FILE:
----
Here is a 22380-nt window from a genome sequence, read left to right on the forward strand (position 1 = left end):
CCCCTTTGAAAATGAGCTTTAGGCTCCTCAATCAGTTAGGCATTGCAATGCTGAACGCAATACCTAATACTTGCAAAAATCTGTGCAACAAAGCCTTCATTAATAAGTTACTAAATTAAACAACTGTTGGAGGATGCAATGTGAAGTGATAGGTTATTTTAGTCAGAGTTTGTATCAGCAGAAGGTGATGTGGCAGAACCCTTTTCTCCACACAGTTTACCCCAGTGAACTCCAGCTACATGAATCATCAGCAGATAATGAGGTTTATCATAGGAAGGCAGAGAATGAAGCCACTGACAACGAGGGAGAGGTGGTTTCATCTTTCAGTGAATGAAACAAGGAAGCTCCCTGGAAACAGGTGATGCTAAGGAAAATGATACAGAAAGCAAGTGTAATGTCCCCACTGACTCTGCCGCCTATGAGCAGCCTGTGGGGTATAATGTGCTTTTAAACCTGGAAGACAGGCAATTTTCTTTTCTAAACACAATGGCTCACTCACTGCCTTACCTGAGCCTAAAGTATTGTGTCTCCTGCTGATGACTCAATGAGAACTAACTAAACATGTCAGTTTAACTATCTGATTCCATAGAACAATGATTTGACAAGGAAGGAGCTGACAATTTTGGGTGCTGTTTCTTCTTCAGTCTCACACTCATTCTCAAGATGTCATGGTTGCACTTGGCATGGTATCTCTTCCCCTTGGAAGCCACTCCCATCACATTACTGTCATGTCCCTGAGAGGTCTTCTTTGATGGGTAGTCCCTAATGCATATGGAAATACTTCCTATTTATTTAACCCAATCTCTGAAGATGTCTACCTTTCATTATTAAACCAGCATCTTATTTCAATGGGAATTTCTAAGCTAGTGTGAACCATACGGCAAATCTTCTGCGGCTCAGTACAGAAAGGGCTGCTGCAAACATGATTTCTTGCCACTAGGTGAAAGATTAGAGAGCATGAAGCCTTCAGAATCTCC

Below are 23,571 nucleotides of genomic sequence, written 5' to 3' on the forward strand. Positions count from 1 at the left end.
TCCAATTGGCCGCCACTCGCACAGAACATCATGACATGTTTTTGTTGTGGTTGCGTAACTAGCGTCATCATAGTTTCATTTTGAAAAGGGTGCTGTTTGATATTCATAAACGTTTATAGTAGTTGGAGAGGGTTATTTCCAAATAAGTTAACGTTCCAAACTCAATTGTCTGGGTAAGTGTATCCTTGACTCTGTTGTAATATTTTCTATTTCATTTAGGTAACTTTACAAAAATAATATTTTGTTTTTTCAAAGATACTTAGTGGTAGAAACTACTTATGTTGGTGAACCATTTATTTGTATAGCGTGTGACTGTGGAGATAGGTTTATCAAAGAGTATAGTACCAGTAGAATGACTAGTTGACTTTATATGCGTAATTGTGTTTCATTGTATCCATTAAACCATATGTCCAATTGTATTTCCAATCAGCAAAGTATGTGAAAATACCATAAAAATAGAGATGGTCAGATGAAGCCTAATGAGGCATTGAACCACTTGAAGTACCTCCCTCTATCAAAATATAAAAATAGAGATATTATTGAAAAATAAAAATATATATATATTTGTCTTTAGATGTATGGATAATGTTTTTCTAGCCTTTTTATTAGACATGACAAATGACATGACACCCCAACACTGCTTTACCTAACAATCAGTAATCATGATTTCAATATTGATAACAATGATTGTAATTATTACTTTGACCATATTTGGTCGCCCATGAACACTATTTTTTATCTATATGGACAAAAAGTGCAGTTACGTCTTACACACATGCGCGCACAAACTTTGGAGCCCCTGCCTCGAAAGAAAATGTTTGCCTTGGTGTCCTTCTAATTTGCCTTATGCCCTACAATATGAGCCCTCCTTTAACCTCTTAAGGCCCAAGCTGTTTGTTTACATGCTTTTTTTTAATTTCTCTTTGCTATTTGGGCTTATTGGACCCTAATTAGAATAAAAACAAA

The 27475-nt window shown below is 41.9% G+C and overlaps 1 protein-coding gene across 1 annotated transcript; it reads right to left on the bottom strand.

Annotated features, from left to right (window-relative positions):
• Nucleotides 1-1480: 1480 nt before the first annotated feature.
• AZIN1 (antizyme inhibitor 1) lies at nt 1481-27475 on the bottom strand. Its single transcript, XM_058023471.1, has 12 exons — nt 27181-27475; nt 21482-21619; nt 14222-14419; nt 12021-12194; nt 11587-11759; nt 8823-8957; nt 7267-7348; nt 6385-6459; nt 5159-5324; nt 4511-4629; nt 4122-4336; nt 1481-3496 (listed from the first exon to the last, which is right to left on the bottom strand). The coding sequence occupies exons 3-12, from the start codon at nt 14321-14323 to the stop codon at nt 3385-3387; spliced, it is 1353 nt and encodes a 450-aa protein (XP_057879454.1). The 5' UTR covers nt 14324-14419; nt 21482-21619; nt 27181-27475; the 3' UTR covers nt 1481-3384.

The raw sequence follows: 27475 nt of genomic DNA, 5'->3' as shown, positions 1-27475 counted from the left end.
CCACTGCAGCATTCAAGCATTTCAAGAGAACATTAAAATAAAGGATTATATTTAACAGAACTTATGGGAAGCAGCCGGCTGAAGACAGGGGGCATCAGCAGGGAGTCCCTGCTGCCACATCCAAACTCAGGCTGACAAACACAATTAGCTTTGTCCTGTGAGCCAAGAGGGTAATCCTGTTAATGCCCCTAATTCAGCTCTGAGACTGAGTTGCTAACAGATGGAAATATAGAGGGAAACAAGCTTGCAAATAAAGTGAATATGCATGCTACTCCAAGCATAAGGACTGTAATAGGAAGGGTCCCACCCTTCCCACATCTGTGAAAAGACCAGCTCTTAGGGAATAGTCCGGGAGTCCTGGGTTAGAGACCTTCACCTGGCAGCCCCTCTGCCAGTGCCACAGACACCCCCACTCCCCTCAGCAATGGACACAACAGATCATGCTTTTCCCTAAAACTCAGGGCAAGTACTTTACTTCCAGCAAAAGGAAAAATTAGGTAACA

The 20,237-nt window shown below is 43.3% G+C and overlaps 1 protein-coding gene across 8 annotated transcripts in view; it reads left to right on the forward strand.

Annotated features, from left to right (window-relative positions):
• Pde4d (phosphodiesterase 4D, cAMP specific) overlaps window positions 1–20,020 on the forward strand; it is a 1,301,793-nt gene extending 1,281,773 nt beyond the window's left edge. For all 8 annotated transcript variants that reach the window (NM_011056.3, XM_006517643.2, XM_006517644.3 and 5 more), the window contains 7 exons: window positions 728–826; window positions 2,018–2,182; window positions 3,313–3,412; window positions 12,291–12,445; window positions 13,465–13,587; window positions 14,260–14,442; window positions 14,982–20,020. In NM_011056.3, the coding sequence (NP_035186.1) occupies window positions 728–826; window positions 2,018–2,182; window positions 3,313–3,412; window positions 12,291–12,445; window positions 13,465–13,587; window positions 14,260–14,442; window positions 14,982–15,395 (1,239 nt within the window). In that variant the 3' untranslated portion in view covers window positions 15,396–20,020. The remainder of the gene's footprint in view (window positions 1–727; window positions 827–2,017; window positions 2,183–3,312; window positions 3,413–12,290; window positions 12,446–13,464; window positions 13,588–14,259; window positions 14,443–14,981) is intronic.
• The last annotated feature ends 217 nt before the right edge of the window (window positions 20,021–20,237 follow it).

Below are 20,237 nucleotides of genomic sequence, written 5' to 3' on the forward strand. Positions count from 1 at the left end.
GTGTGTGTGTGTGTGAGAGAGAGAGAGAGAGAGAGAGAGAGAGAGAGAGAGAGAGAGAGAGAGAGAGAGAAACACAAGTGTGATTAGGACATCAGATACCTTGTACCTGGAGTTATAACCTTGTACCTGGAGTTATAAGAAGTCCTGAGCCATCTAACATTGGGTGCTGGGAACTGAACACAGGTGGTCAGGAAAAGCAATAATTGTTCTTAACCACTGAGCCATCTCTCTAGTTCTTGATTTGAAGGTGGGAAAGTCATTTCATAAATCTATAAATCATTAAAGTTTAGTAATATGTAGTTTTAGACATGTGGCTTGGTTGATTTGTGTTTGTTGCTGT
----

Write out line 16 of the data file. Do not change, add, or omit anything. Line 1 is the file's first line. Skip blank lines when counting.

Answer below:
GTGTGTGTGTGTGTGAGAGAGAGAGAGAGAGAGAGAGAGAGAGAGAGAGAGAGAGAGAGAGAGAGAGAGAAACACAAGTGTGATTAGGACATCAGATACCTTGTACCTGGAGTTATAACCTTGTACCTGGAGTTATAAGAAGTCCTGAGCCATCTAACATTGGGTGCTGGGAACTGAACACAGGTGGTCAGGAAAAGCAATAATTGTTCTTAACCACTGAGCCATCTCTCTAGTTCTTGATTTGAAGGTGGGAAAGTCATTTCATAAATCTATAAATCATTAAAGTTTAGTAATATGTAGTTTTAGACATGTGGCTTGGTTGATTTGTGTTTGTTGCTGT